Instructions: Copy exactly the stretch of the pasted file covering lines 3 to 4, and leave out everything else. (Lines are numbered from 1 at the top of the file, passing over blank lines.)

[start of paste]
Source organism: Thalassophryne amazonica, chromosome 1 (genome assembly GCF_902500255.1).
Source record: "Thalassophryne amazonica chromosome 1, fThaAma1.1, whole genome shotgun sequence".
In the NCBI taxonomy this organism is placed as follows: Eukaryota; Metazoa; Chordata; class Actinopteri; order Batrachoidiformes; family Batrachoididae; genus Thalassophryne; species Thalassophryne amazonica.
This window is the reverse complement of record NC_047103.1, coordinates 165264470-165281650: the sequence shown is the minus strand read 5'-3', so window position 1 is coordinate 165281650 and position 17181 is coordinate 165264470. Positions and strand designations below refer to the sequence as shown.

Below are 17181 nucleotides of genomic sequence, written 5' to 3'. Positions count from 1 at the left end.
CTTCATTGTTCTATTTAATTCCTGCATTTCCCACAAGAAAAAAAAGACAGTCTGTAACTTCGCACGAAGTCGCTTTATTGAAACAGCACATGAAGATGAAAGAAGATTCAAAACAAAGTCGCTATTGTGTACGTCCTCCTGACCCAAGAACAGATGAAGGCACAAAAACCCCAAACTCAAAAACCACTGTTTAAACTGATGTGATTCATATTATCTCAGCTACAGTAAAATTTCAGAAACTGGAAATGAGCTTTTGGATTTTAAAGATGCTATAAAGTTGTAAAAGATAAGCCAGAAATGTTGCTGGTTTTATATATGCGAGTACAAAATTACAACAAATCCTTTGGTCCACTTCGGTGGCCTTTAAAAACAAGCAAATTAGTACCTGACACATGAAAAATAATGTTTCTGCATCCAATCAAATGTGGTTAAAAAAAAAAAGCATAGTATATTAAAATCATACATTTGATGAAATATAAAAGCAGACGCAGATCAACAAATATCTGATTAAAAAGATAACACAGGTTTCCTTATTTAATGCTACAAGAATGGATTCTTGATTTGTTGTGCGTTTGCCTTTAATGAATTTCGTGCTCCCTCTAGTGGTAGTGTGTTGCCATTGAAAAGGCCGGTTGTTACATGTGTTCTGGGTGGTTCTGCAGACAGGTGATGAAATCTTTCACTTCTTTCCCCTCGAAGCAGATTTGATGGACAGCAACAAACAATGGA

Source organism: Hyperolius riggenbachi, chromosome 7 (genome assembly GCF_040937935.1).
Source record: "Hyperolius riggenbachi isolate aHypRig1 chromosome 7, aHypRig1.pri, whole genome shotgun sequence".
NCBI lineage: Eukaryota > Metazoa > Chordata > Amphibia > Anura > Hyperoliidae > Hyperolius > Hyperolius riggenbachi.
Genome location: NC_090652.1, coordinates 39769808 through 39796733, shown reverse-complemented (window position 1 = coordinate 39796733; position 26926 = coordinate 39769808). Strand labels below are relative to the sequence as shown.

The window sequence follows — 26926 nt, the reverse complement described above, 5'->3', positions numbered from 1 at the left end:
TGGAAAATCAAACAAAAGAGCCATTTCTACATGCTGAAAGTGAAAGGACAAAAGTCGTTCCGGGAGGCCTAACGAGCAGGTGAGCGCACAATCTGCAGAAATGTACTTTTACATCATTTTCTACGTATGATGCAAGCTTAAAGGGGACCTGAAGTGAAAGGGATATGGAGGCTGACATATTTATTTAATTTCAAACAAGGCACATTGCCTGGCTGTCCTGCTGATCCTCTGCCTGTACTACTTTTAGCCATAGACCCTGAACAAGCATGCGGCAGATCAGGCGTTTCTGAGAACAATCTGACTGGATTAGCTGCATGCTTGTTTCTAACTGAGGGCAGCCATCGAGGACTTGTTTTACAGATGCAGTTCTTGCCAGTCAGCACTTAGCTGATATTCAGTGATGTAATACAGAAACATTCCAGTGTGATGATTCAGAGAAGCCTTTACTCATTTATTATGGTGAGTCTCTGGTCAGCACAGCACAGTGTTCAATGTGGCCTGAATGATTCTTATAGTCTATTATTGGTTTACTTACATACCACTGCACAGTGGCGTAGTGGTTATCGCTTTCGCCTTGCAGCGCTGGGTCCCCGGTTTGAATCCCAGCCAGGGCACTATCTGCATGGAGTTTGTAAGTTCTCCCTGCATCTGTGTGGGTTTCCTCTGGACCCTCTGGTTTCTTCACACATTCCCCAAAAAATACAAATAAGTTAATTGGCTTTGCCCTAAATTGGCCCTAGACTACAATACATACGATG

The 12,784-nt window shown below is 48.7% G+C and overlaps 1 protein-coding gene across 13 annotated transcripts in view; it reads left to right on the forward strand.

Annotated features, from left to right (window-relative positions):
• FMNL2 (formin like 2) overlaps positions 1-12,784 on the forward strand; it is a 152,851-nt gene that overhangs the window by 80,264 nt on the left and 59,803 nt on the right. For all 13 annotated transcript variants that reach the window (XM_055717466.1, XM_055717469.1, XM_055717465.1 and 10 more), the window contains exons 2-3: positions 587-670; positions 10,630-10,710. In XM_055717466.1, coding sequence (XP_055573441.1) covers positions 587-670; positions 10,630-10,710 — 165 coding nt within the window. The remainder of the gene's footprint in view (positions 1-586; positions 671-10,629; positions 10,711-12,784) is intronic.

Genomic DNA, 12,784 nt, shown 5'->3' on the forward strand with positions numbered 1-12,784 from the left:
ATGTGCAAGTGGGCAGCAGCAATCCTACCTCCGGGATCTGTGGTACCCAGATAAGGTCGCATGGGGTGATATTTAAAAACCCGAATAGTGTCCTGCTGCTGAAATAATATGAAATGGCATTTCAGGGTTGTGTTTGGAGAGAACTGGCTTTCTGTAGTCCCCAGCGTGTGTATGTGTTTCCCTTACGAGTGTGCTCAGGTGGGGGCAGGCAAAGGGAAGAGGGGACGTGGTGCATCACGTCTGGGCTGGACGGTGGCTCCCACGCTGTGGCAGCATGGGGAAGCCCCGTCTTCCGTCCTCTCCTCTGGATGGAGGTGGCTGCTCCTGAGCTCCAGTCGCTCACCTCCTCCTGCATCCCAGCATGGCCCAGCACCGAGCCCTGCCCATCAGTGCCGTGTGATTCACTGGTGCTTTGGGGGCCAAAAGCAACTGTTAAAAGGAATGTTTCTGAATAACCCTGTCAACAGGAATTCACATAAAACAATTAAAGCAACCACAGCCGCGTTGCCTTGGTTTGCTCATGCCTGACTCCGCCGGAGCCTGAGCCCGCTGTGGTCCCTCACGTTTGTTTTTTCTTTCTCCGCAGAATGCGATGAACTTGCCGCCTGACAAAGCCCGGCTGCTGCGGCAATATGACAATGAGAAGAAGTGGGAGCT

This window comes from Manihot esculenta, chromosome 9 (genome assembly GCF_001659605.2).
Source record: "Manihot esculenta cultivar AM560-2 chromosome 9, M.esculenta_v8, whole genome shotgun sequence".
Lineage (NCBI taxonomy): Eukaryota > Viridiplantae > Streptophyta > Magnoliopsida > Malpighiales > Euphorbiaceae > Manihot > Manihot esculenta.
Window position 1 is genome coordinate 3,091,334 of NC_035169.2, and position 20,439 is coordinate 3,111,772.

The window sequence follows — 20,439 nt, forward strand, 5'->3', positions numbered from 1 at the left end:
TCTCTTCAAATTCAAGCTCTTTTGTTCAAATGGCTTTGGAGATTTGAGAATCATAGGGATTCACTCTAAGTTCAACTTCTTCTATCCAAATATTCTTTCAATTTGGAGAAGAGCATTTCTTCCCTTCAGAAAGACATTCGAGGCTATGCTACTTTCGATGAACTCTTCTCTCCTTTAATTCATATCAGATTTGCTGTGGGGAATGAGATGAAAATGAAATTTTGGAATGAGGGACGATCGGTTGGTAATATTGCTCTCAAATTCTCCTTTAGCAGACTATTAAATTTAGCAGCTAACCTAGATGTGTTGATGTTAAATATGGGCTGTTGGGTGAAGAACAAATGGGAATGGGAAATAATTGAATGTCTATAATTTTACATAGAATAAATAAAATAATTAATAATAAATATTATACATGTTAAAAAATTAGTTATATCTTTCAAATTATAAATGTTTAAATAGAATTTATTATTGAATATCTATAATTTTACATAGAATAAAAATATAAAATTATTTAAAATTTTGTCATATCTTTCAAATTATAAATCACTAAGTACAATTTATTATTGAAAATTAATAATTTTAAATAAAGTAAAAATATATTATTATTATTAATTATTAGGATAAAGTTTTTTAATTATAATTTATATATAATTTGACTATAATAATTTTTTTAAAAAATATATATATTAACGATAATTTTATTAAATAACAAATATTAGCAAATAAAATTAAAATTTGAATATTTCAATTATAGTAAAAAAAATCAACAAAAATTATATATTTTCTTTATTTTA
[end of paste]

In the NCBI taxonomy this organism is placed as follows: Eukaryota; Metazoa; Chordata; class Actinopteri; order Batrachoidiformes; family Batrachoididae; genus Thalassophryne; species Thalassophryne amazonica.
This window is the reverse complement of record NC_047103.1, coordinates 165264470-165281650: the sequence shown is the minus strand read 5'-3', so window position 1 is coordinate 165281650 and position 17181 is coordinate 165264470. Positions and strand designations below refer to the sequence as shown.